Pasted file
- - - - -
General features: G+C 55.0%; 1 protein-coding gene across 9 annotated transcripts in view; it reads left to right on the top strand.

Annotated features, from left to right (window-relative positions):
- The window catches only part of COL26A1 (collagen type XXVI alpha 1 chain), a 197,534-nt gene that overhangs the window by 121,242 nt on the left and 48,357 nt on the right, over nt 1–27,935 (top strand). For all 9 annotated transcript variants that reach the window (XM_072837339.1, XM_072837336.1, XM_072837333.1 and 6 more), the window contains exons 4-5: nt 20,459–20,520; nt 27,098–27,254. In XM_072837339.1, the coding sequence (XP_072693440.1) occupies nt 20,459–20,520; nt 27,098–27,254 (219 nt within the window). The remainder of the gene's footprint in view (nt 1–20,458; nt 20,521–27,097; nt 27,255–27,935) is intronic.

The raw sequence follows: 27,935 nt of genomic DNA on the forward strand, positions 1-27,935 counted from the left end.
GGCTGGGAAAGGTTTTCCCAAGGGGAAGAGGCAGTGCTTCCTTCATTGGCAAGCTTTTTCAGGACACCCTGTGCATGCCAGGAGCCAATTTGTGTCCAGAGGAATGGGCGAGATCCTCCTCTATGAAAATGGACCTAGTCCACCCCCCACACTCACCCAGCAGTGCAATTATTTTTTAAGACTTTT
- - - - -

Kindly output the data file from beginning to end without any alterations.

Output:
General features: G+C 55.0%; 1 protein-coding gene across 9 annotated transcripts in view; it reads left to right on the top strand.

Annotated features, from left to right (window-relative positions):
- The window catches only part of COL26A1 (collagen type XXVI alpha 1 chain), a 197,534-nt gene that overhangs the window by 121,242 nt on the left and 48,357 nt on the right, over nt 1–27,935 (top strand). For all 9 annotated transcript variants that reach the window (XM_072837339.1, XM_072837336.1, XM_072837333.1 and 6 more), the window contains exons 4-5: nt 20,459–20,520; nt 27,098–27,254. In XM_072837339.1, the coding sequence (XP_072693440.1) occupies nt 20,459–20,520; nt 27,098–27,254 (219 nt within the window). The remainder of the gene's footprint in view (nt 1–20,458; nt 20,521–27,097; nt 27,255–27,935) is intronic.

The raw sequence follows: 27,935 nt of genomic DNA on the forward strand, positions 1-27,935 counted from the left end.
GGCTGGGAAAGGTTTTCCCAAGGGGAAGAGGCAGTGCTTCCTTCATTGGCAAGCTTTTTCAGGACACCCTGTGCATGCCAGGAGCCAATTTGTGTCCAGAGGAATGGGCGAGATCCTCCTCTATGAAAATGGACCTAGTCCACCCCCCACACTCACCCAGCAGTGCAATTATTTTTTAAGACTTTT